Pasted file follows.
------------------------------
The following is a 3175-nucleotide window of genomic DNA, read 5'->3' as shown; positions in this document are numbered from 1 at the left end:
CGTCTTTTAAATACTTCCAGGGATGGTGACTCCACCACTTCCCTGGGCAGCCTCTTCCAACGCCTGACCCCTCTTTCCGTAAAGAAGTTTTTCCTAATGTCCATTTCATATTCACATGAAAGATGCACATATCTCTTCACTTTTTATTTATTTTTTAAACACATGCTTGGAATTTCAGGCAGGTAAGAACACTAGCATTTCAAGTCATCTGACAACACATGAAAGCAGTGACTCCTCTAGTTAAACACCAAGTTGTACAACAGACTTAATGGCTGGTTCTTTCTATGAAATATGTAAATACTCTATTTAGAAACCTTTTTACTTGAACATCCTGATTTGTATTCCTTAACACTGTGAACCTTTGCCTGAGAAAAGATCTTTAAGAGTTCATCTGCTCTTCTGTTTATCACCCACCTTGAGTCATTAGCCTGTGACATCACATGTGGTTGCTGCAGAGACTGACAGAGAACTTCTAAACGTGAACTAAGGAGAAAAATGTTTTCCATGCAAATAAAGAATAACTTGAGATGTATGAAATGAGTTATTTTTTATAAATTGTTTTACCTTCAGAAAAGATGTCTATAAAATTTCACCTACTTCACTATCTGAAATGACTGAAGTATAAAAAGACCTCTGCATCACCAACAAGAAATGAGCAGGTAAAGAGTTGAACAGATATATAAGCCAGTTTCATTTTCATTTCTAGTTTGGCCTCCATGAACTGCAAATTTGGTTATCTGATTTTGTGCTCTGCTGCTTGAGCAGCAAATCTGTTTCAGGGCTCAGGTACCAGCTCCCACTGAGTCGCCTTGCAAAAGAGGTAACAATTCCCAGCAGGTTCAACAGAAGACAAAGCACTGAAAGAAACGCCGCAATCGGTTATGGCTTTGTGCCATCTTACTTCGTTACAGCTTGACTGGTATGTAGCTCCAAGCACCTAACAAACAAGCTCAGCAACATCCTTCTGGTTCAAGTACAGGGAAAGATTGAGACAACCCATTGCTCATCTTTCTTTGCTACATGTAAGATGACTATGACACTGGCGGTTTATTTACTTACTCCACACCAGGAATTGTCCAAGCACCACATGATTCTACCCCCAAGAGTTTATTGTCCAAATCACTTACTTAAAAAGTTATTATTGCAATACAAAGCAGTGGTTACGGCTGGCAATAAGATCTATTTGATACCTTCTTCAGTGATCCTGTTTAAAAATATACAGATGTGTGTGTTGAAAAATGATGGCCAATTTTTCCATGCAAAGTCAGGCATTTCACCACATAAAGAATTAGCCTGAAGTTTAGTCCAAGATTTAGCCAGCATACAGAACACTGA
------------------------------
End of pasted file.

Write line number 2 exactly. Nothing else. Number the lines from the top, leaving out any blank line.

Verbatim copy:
CGTCTTTTAAATACTTCCAGGGATGGTGACTCCACCACTTCCCTGGGCAGCCTCTTCCAACGCCTGACCCCTCTTTCCGTAAAGAAGTTTTTCCTAATGTCCATTTCATATTCACATGAAAGATGCACATATCTCTTCACTTTTTATTTATTTTTTAAACACATGCTTGGAATTTCAGGCAGGTAAGAACACTAGCATTTCAAGTCATCTGACAACACATGAAAGCAGTGACTCCTCTAGTTAAACACCAAGTTGTACAACAGACTTAATGGCTGGTTCTTTCTATGAAATATGTAAATACTCTATTTAGAAACCTTTTTACTTGAACATCCTGATTTGTATTCCTTAACACTGTGAACCTTTGCCTGAGAAAAGATCTTTAAGAGTTCATCTGCTCTTCTGTTTATCACCCACCTTGAGTCATTAGCCTGTGACATCACATGTGGTTGCTGCAGAGACTGACAGAGAACTTCTAAACGTGAACTAAGGAGAAAAATGTTTTCCATGCAAATAAAGAATAACTTGAGATGTATGAAATGAGTTATTTTTTATAAATTGTTTTACCTTCAGAAAAGATGTCTATAAAATTTCACCTACTTCACTATCTGAAATGACTGAAGTATAAAAAGACCTCTGCATCACCAACAAGAAATGAGCAGGTAAAGAGTTGAACAGATATATAAGCCAGTTTCATTTTCATTTCTAGTTTGGCCTCCATGAACTGCAAATTTGGTTATCTGATTTTGTGCTCTGCTGCTTGAGCAGCAAATCTGTTTCAGGGCTCAGGTACCAGCTCCCACTGAGTCGCCTTGCAAAAGAGGTAACAATTCCCAGCAGGTTCAACAGAAGACAAAGCACTGAAAGAAACGCCGCAATCGGTTATGGCTTTGTGCCATCTTACTTCGTTACAGCTTGACTGGTATGTAGCTCCAAGCACCTAACAAACAAGCTCAGCAACATCCTTCTGGTTCAAGTACAGGGAAAGATTGAGACAACCCATTGCTCATCTTTCTTTGCTACATGTAAGATGACTATGACACTGGCGGTTTATTTACTTACTCCACACCAGGAATTGTCCAAGCACCACATGATTCTACCCCCAAGAGTTTATTGTCCAAATCACTTACTTAAAAAGTTATTATTGCAATACAAAGCAGTGGTTACGGCTGGCAATAAGATCTATTTGATACCTTCTTCAGTGATCCTGTTTAAAAATATACAGATGTGTGTGTTGAAAAATGATGGCCAATTTTTCCATGCAAAGTCAGGCATTTCACCACATAAAGAATTAGCCTGAAGTTTAGTCCAAGATTTAGCCAGCATACAGAACACTGA